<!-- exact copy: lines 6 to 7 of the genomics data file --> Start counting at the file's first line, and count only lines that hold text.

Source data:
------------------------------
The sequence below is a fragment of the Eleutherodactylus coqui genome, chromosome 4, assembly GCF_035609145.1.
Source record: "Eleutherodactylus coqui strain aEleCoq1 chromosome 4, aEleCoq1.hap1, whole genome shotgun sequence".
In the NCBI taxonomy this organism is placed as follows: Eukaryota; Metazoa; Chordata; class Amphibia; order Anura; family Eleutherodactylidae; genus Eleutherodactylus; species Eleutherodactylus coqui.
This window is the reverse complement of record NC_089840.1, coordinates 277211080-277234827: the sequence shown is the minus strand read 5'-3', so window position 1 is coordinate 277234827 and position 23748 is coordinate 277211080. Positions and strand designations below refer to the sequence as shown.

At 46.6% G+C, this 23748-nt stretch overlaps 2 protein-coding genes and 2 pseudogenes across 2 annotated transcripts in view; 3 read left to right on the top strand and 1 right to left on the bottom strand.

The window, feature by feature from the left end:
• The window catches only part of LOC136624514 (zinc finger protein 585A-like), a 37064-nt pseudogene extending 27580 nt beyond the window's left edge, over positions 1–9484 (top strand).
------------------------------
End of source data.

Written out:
The window, feature by feature from the left end:
• The window catches only part of LOC136624514 (zinc finger protein 585A-like), a 37064-nt pseudogene extending 27580 nt beyond the window's left edge, over positions 1–9484 (top strand).